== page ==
I was raised in the coal mining community of Slab Fork in southern Raleigh County. My great-grandfather, the original William Gaston Caperton, founded the town in 1907.
In my youth, many of the creeks and streams in the area ran black every time it rained. All the 250 homes and mining facilities in Slab Fork and surrounding towns were heated with inefficient coal stoves and furnaces. This resulted in a haze in the valleys during cold weather. Anyone who lived in that era can distinctly remember the smell of sulfur in the air.
When coming to the Kanawha Valley for our semi-annual trips to buy clothes, the air was thick with smog. There was no recreational activity on the Kanawha River. We have a picture at the West Virginia Department of Environmental Protection headquarters showing the contrast between Charleston in 1960 and today. The visual is dramatic. It is difficult to imagine living in that earlier environment.
Surface mining was called strip mining, because a narrow strip was cut around the mountain and the resulting spoil material was shoved over the edge with no effort to control runoff into our creeks. The effects of acid mine drainage were not considered to be an issue.
Living in Slab Fork for 20 years prior to the Federal Clean Air (1970), Clean Water (1972) and Surface Mining Control and Reclamation Acts (1977), coupled with my current role as DEP Cabinet Secretary, has given me a unique perspective. That perspective is one of our amazing progress in restoring and protecting our environment as a state and a nation.
Today, the water and air in Slab Fork are pristine compared to 50 years ago. And if you know the right places to look, you can catch a trophy brown trout.
Today in the Kanawha Valley, the air is clear, and the river is alive with recreational activity, not to mention the proliferation of aquatic life. Bass fishing tournaments are held virtually every weekend during the spring and summer on the Kanawha River.
As a result of modern reclamation practices adopted and developed under the Surface Mining Act, we have elk in West Virginia once again. There are nearly 100 breeding elk in Logan County. Elk need open ground, and reclaimed surface mines are perfect habitat.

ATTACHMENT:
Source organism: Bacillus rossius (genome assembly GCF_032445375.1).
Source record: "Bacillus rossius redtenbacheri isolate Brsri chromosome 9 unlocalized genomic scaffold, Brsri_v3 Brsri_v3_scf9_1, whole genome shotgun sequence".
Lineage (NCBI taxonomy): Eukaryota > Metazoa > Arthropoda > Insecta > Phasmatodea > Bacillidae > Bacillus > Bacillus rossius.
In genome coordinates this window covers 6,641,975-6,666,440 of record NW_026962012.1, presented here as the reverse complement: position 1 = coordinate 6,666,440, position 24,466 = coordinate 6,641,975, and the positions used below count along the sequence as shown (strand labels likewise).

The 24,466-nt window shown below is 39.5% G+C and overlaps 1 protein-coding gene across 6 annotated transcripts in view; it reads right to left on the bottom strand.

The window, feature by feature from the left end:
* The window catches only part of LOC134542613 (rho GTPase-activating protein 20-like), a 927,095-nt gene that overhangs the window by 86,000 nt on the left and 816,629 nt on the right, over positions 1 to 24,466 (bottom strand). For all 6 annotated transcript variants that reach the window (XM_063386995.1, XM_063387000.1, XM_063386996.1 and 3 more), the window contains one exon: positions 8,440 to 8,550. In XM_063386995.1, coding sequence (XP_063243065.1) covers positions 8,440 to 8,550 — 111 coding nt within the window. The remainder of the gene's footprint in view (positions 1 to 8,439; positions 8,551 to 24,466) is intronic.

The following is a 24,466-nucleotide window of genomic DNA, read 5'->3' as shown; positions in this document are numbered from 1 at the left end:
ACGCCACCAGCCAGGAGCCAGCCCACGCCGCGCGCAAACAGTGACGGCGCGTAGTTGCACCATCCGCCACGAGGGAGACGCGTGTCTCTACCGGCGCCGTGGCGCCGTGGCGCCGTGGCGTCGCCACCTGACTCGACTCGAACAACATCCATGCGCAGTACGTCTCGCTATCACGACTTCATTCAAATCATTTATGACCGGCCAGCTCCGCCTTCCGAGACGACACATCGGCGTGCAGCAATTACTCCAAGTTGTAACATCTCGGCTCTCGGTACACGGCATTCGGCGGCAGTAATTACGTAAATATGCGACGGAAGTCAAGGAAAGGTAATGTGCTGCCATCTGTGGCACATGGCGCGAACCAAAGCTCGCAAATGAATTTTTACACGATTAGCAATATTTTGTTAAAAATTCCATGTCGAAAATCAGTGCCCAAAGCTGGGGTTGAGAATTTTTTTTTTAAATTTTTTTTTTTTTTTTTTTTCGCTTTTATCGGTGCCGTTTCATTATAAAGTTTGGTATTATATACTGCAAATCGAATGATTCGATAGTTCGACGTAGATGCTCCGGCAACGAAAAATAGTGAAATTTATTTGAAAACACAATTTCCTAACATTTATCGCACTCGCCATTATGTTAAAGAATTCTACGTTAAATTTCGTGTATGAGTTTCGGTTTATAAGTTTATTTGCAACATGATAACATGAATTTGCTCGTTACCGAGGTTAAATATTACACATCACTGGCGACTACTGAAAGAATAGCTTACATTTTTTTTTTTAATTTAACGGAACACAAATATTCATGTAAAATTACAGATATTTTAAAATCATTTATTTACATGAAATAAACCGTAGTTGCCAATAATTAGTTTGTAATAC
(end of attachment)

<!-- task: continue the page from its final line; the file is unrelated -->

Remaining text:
Elk were a once native species in West Virginia, and thanks to clean air, clean water and advanced mine restoration techniques, they are back. So much so that soon you will be able to visit the Elk Viewing Center, designed by the West Virginia Division of Natural Resources with construction funding provided by an Abandoned Mine Lands grant from the DEP.
Also, consider our water. West Virginia has over 35,000 miles of rivers and streams. When the Clean Water Act was passed, many streams and rivers were lifeless as the result of the industrial revolution of the 20th Century. After the implementation of the Clean Water Act, our state began working to correct past environmental mistakes. We have been very successful in restoring water quality and aquatic life of our state waterways.
The DEP and DNR, in concert with conservation groups, industry and the federal government, have spent the last five decades working to restore our streams and rivers. Today, many of those once lifeless streams are alive again and support thousands of native species that evolved here over millions of years.
A shining example of this cooperation is the DEP’s Special Reclamation Group’s T & T Mining project recently completed in Preston County. The last 4.5 miles of Muddy Creek, flowing directly into the Cheat River, were lifeless as the result of multiple abandoned mines in the area. Adding to the problem was a massive acid mine water discharge in 1994 from a previously abandoned coal mine. Treatment methods were installed, but were inadequate to fully restore life to the stream.
Recently, DEP — in cooperation with the Friends of Cheat Watershed Association, Southwest Energy, the DNR, the EPA and the U.S. Office of Surface Mining — came up with a solution to the problem. Rather than treating each separate acid mine drainage source, all are gathered and piped to a central treatment plant designed by employees of the DEP.
One year after the start of the facility, the stream is now teeming with life. Now, the lower 4.5 miles of Muddy Creek are connected to the upper 12 miles, which were already healthy.
As you may suspect, the three federal environmental acts were not popular among the nation’s business community when they were first enacted. How could the U.S. take on the cost burden of these new laws and compete financially with the rest of the world? But the net result of those actions taken by Congress has been a vastly improved environment along with the largest and most vibrant economy in the world.
The Clean Air, Clean Water and Surface Mining Acts — through permitting and enforcement — place requirements on the development and operation of virtually every facility in the United States, including your highways. The requirements imposed by those federal laws are based on science and research primarily conducted by the EPA, and designed to protect human health and aquatic life.
The state still has much work to do. At the DEP, we have about 800 hardworking and dedicated employees doing just that. I could not be prouder to serve them and the citizens of West Virginia in this most important task.